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Category: Peer Review

Science policy weekly roundup: Nov. 2, 2018 ?>

Science policy weekly roundup: Nov. 2, 2018

 Register for webinar: Securing private funding for research This webinar, hosted by the ASBMB Public Affairs Department, will explore how you can obtain funding for basic research from private foundations. Topics include how to initiate and develop contacts with private foundations, how the application process differs from federal agencies, and the opportunities, limitations and challenges of securing private funding. The one-hour webinar will be Wednesday, Nov. 15, at noon EST. Register today.   Advocate spotlight: Meet T.L. Jordan, an advocate…

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Science policy weekly roundup: August 31, 2018 ?>

Science policy weekly roundup: August 31, 2018

Senate committee holds hearing on nomination of Kelvin Droegemeier to head OSTP Science Policy Analyst André Porter discusses last week’s U.S. Senate committee hearing to nominate Kelvin Droegemeier to lead the Office of Science and Technology Policy. Several senators asked the nominee about how he would ensure that scientific evidence would be taken seriously by the administration. Droegemeier, a meteorologist, also side-stepped questions regarding whether humans were responsible for climate change. Read more here.   Elizabeth Warren raises concern about…

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Science policy weekly roundup: August 24, 2018 ?>

Science policy weekly roundup: August 24, 2018

  What do you think about NIH efforts to support next generation of researchers? The National Institutes of Health is proposing recommendations to support the next generation of researchers, and we at the American Society for Biochemistry and Molecular Biology want to know what you think. We will collect your feedback and send it to the NIH. Submit your opinion and view a timeline of the ASBMB’s involvement here. U.S. Senate passes NIH appropriations bill In an 85-7 vote on…

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ASBMB opposes the FIRST Act ?>

ASBMB opposes the FIRST Act

The Frontiers in Innovation, Research, Science and Technology Act of 2013 was introduced on Monday by Rep. Larry Bucshon, R-Ind., and Rep. Lamar Smith, R-Texas. The FIRST Act is a reauthorization of the National Science Foundation and several other federal science agencies. The bill will be marked up by the U.S. House Science, Space and Technology committee tomorrow morning. The American Society for Biochemistry and Molecular Biology opposes this bill. Starting with the High-Quality Research Act through the original version…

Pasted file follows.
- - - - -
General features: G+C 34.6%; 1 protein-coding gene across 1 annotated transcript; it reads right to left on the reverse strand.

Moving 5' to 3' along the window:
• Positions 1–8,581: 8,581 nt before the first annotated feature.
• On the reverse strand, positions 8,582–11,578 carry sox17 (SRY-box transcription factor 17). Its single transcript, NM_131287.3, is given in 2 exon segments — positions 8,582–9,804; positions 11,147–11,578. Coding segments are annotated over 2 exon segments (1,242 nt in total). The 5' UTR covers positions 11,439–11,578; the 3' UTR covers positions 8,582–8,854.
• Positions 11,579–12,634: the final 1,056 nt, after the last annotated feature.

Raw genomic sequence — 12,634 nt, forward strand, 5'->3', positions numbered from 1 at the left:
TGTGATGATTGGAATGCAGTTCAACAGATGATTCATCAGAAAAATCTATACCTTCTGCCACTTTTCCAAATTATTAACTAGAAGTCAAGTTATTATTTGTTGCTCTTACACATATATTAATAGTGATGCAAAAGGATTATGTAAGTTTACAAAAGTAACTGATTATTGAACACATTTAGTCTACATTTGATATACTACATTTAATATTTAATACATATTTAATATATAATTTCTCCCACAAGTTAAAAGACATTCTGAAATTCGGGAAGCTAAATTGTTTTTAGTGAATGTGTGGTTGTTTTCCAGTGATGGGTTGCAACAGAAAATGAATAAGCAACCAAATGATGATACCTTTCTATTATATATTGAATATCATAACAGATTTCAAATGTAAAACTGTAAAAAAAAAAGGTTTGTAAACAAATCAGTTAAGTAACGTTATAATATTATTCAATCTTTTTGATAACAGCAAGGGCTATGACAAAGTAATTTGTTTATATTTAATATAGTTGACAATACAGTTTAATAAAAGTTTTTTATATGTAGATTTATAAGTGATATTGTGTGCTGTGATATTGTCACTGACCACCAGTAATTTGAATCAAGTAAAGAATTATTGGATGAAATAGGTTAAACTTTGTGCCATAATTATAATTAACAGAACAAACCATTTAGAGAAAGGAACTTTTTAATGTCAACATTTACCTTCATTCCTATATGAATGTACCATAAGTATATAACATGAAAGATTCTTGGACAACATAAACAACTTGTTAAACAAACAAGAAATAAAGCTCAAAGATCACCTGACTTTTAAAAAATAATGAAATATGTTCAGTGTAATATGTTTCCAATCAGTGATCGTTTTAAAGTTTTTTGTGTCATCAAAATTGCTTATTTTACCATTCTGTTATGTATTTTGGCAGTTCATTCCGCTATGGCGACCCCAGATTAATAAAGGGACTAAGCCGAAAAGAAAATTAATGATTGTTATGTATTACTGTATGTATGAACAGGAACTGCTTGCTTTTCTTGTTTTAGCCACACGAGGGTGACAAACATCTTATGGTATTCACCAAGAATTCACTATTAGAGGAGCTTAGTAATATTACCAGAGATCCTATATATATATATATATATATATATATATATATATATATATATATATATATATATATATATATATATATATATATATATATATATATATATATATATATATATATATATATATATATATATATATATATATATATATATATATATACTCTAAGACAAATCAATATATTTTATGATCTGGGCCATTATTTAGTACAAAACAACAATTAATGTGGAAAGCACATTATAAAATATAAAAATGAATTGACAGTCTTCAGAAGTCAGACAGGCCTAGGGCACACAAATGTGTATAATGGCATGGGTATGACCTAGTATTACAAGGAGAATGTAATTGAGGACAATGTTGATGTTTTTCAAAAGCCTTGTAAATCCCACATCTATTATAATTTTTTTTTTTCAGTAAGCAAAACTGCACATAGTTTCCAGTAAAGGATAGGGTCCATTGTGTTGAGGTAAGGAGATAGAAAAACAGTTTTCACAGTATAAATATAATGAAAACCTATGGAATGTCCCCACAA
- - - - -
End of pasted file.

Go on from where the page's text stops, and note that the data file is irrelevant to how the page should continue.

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What we’re watching in 2014: Peer review legislation ?>

What we’re watching in 2014: Peer review legislation

The last year was a difficult one for the National Science Foundation and their merit-review process for awarding grants. In April, Rep. Lamar Smith, R-Texas, chair of the U.S. House Science, Space and Technology committee held a hearing and sent a letter to acting NSF Director Cora Marrett questioning the validity of grants funded by the Foundation. Rep. Smith was also responsible for drafting the High Quality Research Act and the Frontiers in Innovation, Research, Science and Technology Act. Both…

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From COMPETES to FIRST: What you need to know about the NSF reauthorization legislation ?>

From COMPETES to FIRST: What you need to know about the NSF reauthorization legislation

Most Congressional committees are supposed to draft bills that set policy priorities and funding recommendations for the agencies under their jurisdiction. The bill authorizing the policy priorities of the National Science Foundation—the America COMPETES Reauthorization Act of 2010—expires this year. The U.S. Senate Committee on Commerce, Science and Technology and the U.S. House Committee on Science, Space and Technology are tasked with reauthorizing the NSF in order to provide a clear direction for this and other agencies. Previous COMPETES bills…

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NIH statement on resuming activities after the shutdown ?>

NIH statement on resuming activities after the shutdown

The National Institutes of Health has issued an updated statement and Sally Rockey has posted a blog concerning the resumption of activities after the shutdown. Of note: Grant application deadlines that fell during the shutdown have been rescheduled to new November. R01 and K series grants will be due on Nov. 12. Other R series grants will be due Nov. 18. Applications already submitted just prior to or during the shutdown may be withdrawn and resubmitted prior to the November…

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The to-do list ?>

The to-do list

The government shutdown lasted 16 days and has caused significant problems for federally funded researchers. How quickly the National Institutes of Health, the National Science Foundation and other funding agencies will be running at full strength. What actions will these agencies take to clear the backlog created by the shutdown? The NIH and NSF stated in their shutdown notices that grant applications should not be submitted during the shutdown. At the NIH, several deadlines passed during the shutdown—Oct. 5 for…

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